The Indians' season to this point is a matter of perspective.
Heading into play on Thursday night, the Indians were 27-32 and five and a half games back in the AL Central. You can look at that one of two ways:
The stay-the-course, glass-half-full camp says the Indians are five games under .500 and five and a half back in what has shaped up to be a very mediocre division this year. The White Sox and Twins are the two teams ahead of the Indians, and they're noticeably flawed themselves. To boot, it's still only early June. One hot month could propel the Indians back to the top of the division.
The abandon-ship, glass-half-empty crowd says the Indians are indeed five games under .500 in a very mediocre division. Prior to a offensive outburst against the Rangers this week, they had virtually no clutch hitting to speak of. Now the injuries are mounting for both the hitters and pitchers. Even if they were to somehow vault past Chicago and Minnesota and get back to the postseason, they'd probably get chewed up and spat out by their first-round opponent.
The Tribe's front office has to weigh both sides of the exact same argument. The future of C.C. Sabathia hangs in the balance.
Before we analyze this any further, let's make one assumption: C.C. is not coming back to the Indians next year. Stranger things have certainly happened, but judging by the money likely to float in C.C.'s direction next winter, and judging by the Tribe's history of not spending beau coups bucks on long term deals for free agents who can see 30 on the horizon, it's probably safe to assume the 2008 season is C.C.'s last with the Indians.
With that ground rule set, the only reason to keep C.C. is to make a championship run this year. The only reason to trade him is because you are certain you won't be able to make that championship run.
History would recommend Mark Shapiro deal C.C. to the highest bidder approximately 15 seconds before the trade deadline at the end of July. There is a reason why teams that emerge from the midseason doldrums to win a World Series are usually given the prefix "miracle." It doesn't happen very often.
But baseball's postseason setup makes it harder than ever to punt away a star player in midseason. A three-division setup increases the likelihood that at least one division will be won by a team without championship credentials, a team that would have finished in third or fourth place in the old two-division alignment. The White Sox and Twins look like they're vying for that designation this year.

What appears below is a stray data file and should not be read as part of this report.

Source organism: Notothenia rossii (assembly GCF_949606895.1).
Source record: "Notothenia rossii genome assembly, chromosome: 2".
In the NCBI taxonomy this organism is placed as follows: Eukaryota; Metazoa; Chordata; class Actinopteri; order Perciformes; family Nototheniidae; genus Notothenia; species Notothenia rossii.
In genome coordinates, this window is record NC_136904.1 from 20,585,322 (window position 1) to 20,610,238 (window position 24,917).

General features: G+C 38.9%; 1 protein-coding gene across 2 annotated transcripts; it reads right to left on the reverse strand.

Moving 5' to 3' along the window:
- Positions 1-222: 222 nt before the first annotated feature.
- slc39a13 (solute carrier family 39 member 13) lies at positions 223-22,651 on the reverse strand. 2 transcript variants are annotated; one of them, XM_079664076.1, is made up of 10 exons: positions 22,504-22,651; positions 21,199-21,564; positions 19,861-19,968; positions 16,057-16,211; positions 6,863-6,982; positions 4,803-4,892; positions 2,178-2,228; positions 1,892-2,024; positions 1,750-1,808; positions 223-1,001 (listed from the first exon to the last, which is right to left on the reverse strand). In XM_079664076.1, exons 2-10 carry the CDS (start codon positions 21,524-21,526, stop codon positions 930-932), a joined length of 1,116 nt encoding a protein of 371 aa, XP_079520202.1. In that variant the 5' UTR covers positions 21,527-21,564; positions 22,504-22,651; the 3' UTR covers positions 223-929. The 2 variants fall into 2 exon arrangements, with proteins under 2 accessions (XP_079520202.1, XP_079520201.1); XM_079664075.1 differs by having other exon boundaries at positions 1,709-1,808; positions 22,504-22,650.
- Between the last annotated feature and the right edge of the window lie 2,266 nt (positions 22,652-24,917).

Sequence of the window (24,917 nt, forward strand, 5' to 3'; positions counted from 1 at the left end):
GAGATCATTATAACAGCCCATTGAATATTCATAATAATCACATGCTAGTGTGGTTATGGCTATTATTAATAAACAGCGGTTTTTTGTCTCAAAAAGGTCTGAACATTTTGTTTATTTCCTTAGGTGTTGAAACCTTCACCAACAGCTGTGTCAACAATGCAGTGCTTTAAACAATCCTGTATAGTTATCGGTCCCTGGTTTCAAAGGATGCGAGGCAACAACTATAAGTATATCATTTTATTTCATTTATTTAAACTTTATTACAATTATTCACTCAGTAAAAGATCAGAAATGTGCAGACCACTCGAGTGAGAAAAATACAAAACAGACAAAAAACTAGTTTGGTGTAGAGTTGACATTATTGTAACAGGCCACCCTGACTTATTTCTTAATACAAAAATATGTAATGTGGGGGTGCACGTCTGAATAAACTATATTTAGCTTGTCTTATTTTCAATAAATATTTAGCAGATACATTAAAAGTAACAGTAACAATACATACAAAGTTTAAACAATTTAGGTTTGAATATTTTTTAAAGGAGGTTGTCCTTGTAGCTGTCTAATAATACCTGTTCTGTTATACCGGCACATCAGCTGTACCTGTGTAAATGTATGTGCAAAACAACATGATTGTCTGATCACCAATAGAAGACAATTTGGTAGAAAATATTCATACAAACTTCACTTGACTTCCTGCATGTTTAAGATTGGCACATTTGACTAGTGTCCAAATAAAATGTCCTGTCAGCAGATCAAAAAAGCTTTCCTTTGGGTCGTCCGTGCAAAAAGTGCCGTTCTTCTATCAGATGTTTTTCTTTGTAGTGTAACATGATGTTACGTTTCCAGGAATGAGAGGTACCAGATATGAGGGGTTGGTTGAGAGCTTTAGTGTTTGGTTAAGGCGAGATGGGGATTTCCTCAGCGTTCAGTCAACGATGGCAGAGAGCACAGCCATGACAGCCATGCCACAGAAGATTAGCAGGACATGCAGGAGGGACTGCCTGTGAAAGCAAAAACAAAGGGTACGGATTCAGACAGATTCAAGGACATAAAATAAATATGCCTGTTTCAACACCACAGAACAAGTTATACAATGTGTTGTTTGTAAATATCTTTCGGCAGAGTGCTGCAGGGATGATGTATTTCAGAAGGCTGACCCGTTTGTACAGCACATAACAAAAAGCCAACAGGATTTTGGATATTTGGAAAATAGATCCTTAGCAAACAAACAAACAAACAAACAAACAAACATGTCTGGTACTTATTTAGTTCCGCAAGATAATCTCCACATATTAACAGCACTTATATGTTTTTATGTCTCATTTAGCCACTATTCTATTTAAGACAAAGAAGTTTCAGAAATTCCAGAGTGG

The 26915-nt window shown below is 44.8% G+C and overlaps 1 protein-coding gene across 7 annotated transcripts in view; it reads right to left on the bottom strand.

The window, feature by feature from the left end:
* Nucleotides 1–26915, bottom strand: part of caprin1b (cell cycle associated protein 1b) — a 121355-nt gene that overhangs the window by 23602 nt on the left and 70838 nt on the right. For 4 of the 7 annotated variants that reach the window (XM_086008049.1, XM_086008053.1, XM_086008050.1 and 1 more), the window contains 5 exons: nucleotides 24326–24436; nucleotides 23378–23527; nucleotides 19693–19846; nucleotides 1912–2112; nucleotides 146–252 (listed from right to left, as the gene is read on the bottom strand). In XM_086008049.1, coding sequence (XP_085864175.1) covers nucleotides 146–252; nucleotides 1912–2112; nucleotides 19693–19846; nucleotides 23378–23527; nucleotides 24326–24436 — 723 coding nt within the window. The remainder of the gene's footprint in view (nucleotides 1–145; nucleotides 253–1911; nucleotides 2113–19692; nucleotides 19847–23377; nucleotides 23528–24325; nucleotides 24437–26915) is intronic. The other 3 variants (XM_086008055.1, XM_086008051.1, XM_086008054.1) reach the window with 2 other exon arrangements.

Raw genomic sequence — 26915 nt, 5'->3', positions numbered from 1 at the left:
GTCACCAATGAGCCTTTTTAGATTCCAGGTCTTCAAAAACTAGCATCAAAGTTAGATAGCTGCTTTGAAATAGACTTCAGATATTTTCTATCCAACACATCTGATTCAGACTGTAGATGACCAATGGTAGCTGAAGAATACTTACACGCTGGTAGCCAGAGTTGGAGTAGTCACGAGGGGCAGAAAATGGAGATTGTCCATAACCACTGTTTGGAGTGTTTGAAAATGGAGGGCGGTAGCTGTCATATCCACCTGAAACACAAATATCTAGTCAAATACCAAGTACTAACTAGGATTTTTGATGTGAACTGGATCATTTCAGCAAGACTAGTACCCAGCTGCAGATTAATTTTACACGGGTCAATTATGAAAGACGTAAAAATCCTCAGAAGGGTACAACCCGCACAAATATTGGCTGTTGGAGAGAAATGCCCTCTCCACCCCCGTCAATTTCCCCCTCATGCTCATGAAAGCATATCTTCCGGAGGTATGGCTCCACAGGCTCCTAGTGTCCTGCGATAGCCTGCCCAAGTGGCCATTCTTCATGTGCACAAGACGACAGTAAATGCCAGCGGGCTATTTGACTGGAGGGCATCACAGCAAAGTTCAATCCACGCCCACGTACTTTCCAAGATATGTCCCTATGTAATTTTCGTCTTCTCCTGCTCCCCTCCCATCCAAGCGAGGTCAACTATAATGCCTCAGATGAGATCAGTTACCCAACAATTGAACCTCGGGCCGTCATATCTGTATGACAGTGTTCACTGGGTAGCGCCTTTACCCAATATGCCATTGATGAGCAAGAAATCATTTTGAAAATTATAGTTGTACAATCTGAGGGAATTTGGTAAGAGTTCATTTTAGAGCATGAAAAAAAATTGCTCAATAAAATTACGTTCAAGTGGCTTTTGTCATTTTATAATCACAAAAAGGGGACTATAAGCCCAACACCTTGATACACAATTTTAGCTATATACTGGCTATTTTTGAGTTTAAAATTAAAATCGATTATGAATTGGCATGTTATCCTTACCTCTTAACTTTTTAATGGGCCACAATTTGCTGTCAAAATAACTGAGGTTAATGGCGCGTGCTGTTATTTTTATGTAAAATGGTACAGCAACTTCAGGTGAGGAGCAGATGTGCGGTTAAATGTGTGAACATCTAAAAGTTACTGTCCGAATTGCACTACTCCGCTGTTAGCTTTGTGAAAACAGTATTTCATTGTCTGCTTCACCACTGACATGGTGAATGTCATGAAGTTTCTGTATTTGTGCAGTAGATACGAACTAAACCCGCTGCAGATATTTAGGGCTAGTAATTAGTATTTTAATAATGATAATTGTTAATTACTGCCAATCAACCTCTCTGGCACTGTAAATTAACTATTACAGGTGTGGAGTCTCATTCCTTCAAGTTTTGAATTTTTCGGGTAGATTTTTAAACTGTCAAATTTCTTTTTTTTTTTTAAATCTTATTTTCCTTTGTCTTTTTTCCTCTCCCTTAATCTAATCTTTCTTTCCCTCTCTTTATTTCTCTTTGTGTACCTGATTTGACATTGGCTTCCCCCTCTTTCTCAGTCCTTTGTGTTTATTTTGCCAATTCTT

On top of that, the wild card always dangles out there, most years tempting any team within sniffing distance of .500 to keep plugging along with George Mason-type dreams of shocking the world.
In the end, it's almost too easy for a team like the Indians to rationalize holding onto a pitcher like C.C. until the bitter end. To do otherwise would be giving up, willfully crumpling up and throwing away all the progress made during last year's 103-win run to the seventh game of the ALCS.
Shapiro and his staff are competitive guys, otherwise they wouldn't be in the business of sports. They might project the bone-dry personalities of businessmen who have jammed their noses into one too many statistical abstracts, but when it comes to willingly saying "We're losers this year. We admit it." it's probably hard to separate the heart from the head.
Unfortunately, baseball is only romantic in books and movies. In real life, it's far colder.
Shapiro's heart probably says, "keep fighting for first place. Never admit defeat." His head probably says, "The Indians organization has virtually no power hitting prospects in the upper tiers of the minor leagues. The Buffalo Bisons have probably given the big league club all they can with regard to ready-made hitting help. This organization desperately needs an infusion of hitting talent that can be ready to produce at the big league level this year or next. A couple of young bullpen arms probably wouldn't hurt, either."
It's easy to see which part of Shapiro's anatomy is probably making the more convincing argument to him. But then he has to listen to his head and perform the difficult task of parting ways with a player he's seen raised from a pup as an Indian. The good news is it shouldn't take too long for Shapiro's Princeton-sharpened business instincts to kick in and make him realize that the right move is the move that will make the Indians a more well-rounded organization.
If you've lost confidence in Shapiro's ability to do everything else, you can remain confident that he can pluck good players out of other organizations' farm systems.
Since becoming GM in 2001, Shapiro has gleaned a list including Grady Sizemore, Cliff Lee, Brandon Phillips, Travis Hafner, Asdrubal Cabrera and Shin-Soo Choo from other teams' minor league systems. All are producing, or have recently produced, at the major league level.
There is every reason to believe that Shapiro would take the same time and care in gathering a return package for C.C. The trade would have to rival the Bartolo Colon trade as a defining move in Shapiro's tenure, and it's doubtful that fact is lost on the Tribe's GM.
Once Shapiro commits to trading C.C., history says he'll do a good job. But in order to do his job, he has to overcome the temptation to damn the torpedoes and make a kamikaze run at the World Series from third place in the American League's weakest division.
Like the infamous Japanese suicide divebombers from World War II, that approach will lead to a crash and burn, but the only damage the Indians will inflict will be on themselves and their future.